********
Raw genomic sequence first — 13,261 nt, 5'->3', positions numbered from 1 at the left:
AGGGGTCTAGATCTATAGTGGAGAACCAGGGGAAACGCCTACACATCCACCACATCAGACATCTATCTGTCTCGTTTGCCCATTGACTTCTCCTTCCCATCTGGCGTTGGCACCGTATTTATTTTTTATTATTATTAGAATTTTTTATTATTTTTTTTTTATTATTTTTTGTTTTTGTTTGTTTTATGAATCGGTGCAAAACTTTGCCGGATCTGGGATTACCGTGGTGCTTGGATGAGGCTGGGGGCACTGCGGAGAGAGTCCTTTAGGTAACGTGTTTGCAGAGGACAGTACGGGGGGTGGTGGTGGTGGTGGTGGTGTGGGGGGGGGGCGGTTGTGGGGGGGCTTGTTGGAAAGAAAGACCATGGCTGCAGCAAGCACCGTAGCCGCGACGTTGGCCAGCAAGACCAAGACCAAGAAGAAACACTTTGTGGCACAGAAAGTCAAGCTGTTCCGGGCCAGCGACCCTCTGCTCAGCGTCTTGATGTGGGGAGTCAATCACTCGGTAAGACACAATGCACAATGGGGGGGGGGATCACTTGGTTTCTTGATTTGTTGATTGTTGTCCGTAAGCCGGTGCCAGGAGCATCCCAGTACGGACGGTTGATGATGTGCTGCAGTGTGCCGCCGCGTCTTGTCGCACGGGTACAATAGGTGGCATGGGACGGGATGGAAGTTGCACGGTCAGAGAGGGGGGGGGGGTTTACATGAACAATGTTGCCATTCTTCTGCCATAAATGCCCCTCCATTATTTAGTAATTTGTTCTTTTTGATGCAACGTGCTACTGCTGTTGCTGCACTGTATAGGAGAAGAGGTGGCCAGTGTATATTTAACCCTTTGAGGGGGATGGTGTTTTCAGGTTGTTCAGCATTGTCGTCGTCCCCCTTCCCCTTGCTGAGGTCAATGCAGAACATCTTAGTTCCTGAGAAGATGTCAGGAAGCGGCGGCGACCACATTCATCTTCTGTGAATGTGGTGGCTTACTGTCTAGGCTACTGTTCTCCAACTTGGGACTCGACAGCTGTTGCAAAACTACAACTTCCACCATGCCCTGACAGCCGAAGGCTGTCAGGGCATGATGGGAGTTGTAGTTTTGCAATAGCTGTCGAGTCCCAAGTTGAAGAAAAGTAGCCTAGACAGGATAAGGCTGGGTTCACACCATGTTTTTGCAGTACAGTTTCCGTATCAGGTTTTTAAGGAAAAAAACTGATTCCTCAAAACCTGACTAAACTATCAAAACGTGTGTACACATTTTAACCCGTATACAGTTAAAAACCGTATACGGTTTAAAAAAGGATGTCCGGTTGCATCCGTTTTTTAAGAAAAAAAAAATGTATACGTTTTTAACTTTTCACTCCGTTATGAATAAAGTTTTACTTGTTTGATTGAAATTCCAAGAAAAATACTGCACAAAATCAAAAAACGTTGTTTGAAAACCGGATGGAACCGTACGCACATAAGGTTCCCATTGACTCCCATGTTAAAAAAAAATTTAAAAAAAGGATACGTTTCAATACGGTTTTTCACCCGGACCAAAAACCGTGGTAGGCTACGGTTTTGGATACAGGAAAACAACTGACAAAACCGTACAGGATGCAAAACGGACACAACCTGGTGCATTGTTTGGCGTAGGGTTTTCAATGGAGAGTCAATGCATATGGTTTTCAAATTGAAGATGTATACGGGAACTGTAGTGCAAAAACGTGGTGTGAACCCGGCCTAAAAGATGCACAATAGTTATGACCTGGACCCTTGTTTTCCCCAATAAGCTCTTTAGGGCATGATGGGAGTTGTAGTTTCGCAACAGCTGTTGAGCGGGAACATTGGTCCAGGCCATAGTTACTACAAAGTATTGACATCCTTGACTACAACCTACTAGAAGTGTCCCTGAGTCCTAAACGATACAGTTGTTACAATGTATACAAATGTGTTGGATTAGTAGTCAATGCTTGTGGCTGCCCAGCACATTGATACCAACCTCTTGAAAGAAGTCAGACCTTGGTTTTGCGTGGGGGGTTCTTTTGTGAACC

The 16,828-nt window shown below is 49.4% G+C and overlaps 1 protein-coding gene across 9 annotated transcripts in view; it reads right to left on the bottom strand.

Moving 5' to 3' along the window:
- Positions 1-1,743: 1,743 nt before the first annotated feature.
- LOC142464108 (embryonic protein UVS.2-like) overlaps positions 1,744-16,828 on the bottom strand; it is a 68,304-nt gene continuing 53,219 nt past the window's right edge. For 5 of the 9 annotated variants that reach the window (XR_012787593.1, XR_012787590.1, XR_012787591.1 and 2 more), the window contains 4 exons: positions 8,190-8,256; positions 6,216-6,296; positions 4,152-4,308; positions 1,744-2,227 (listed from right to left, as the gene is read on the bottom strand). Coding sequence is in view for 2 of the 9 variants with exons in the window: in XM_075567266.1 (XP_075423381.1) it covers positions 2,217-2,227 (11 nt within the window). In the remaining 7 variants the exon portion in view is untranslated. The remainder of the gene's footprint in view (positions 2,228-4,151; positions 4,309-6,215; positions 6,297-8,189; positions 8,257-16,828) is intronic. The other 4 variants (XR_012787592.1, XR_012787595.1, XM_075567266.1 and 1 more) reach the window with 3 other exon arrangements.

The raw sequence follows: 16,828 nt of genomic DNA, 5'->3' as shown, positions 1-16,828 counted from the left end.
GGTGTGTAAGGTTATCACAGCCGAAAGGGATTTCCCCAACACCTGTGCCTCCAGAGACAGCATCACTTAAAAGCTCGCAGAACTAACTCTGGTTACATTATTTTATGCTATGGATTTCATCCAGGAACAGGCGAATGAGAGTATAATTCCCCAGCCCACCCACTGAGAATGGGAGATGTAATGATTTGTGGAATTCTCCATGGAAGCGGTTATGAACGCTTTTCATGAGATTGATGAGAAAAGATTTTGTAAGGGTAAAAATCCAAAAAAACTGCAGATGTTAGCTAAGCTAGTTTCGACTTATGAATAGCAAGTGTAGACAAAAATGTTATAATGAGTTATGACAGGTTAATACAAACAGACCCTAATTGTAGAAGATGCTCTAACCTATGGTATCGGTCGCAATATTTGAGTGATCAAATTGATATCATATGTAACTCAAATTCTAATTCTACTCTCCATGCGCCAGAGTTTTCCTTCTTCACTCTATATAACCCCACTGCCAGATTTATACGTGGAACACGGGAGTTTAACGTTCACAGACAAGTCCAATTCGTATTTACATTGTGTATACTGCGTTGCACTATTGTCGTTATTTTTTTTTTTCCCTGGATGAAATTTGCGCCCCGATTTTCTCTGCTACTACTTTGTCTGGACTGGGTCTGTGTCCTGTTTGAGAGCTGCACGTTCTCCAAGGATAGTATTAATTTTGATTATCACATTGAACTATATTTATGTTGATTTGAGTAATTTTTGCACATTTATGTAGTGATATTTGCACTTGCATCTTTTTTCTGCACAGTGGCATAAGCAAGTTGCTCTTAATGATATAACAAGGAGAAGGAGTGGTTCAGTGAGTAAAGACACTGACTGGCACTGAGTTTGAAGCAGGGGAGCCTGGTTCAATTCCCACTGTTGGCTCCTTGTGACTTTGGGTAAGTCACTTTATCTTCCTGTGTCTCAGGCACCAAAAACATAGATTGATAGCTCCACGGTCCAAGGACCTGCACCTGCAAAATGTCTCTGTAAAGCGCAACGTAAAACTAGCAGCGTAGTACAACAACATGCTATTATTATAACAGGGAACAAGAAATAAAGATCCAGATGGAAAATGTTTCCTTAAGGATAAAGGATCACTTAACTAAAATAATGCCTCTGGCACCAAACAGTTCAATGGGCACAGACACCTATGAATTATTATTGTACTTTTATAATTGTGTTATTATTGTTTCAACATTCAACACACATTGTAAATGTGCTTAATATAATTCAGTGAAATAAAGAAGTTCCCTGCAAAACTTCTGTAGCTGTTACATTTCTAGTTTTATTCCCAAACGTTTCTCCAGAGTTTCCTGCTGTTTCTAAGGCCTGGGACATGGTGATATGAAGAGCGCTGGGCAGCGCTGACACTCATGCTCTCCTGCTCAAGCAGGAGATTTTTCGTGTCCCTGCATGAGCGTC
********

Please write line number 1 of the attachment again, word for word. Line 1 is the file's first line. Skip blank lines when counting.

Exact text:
Raw genomic sequence first — 13,261 nt, 5'->3', positions numbered from 1 at the left: